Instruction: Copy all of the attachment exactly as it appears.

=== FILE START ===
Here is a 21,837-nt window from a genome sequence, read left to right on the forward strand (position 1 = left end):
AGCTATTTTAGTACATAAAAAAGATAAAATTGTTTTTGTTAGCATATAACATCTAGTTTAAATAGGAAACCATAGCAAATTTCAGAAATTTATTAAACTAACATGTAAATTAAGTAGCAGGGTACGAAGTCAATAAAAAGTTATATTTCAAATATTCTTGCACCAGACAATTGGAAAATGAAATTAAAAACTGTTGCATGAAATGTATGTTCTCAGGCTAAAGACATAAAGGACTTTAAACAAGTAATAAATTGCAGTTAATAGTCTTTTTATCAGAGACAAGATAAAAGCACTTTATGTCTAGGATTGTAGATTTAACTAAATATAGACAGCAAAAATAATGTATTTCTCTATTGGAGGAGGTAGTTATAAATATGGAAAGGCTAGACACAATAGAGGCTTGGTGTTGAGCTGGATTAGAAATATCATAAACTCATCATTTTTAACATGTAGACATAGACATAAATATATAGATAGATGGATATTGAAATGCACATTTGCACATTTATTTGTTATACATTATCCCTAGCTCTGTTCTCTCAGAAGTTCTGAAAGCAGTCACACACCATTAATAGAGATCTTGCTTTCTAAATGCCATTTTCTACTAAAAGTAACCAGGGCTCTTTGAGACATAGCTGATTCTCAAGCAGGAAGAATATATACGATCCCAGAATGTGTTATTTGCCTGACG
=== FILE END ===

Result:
Here is a 21,837-nt window from a genome sequence, read left to right on the forward strand (position 1 = left end):
AGCTATTTTAGTACATAAAAAAGATAAAATTGTTTTTGTTAGCATATAACATCTAGTTTAAATAGGAAACCATAGCAAATTTCAGAAATTTATTAAACTAACATGTAAATTAAGTAGCAGGGTACGAAGTCAATAAAAAGTTATATTTCAAATATTCTTGCACCAGACAATTGGAAAATGAAATTAAAAACTGTTGCATGAAATGTATGTTCTCAGGCTAAAGACATAAAGGACTTTAAACAAGTAATAAATTGCAGTTAATAGTCTTTTTATCAGAGACAAGATAAAAGCACTTTATGTCTAGGATTGTAGATTTAACTAAATATAGACAGCAAAAATAATGTATTTCTCTATTGGAGGAGGTAGTTATAAATATGGAAAGGCTAGACACAATAGAGGCTTGGTGTTGAGCTGGATTAGAAATATCATAAACTCATCATTTTTAACATGTAGACATAGACATAAATATATAGATAGATGGATATTGAAATGCACATTTGCACATTTATTTGTTATACATTATCCCTAGCTCTGTTCTCTCAGAAGTTCTGAAAGCAGTCACACACCATTAATAGAGATCTTGCTTTCTAAATGCCATTTTCTACTAAAAGTAACCAGGGCTCTTTGAGACATAGCTGATTCTCAAGCAGGAAGAATATATACGATCCCAGAATGTGTTATTTGCCTGACG